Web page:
A team of 100 product designers are hard at work developing a new product — a wristwatch computer for Apple, Bloomberg reported Tuesday. The news strongly suggests the product has moved beyond the experimentation phase.
Apple develops many experimental products it never brings to market, but dedicating so many resources to the watch indicates we may be seeing this rumored wearable computer at some point in the not-too-distant future. Bloomberg cites sources familiar with Apple's plans — and even names two top executives who are working on the project. The team not only includes hardware and software engineers according to the article, but also managers and members of the marketing group. If the marketing group is involved, it suggests Apple is already thinking about how it’s going to position and sell this device.
Bloomberg’s report comes on the heels of similar news from The New York Times and The Wall Street Journal. And while the iWatch is generating some buzz, enthusiasts are not showing nearly the same level of enthusiasm occasioned by rumors of a new iPhone or iPad. Perhaps it's because watches are a bit passé. But Apple has a way of re-conceptualizing familiar objects and disrupting the market. After all, the market already was saturated with MP3 players when Apple came out with the iPod. And when Apple announced the iPhone, experts greeted the news with scorn. Since the big players in the industry already dominated the market, no one imagined a phone from Apple would have any impact. Of course, in the end it completely transformed the industry. And today Apple takes home 70 percent of the profit in the smartphone market.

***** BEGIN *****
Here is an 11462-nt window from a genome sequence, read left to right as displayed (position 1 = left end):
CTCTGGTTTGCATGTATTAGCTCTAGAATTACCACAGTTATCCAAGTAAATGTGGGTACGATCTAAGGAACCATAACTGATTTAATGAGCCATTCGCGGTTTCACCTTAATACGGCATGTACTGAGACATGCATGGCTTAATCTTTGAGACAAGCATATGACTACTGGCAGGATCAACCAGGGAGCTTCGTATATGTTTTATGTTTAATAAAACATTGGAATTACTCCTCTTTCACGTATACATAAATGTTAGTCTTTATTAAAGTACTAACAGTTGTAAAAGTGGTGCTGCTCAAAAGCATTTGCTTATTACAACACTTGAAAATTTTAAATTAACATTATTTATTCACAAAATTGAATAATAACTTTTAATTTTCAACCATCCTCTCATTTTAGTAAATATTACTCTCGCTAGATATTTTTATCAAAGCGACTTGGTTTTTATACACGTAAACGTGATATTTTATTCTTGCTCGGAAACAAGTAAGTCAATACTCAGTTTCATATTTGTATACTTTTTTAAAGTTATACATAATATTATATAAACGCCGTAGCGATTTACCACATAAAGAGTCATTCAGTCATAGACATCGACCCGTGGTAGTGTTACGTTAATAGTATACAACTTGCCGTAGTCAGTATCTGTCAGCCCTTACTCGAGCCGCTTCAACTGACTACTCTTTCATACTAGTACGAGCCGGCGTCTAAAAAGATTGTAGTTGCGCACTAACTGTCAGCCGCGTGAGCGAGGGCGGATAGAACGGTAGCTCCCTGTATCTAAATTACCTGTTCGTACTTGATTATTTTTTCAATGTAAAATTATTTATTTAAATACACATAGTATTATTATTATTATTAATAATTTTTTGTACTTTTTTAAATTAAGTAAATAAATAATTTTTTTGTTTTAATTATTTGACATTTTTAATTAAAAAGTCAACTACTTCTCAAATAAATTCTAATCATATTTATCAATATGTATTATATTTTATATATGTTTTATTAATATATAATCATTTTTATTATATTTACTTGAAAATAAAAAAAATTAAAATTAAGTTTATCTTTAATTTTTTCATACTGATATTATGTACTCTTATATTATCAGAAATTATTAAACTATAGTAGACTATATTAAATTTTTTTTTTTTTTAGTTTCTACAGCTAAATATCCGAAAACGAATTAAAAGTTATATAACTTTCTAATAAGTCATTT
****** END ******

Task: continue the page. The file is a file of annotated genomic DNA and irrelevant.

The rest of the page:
What is the potential of the iWatch? No one knows at this point. But according to what I've read, it would be nearly impossible to replicate the functionality of the iPhone in a watch. It probably won't have a FaceTime camera, and I'm guessing it wouldn't be able to run Siri or offer maps. The most likely scenario is that, like the Pebble watch, it would be an adjunct to an iPhone, receiving and displaying information from your iPhone such as alerts and text messages. However, one never knows. And as the Bloomberg piece notes, Apple's offerings are often underestimated at launch. As people realize how cool and useful the products are, they begin to snap them up.
The image accompanying this post is by artist Yrving Torrealba.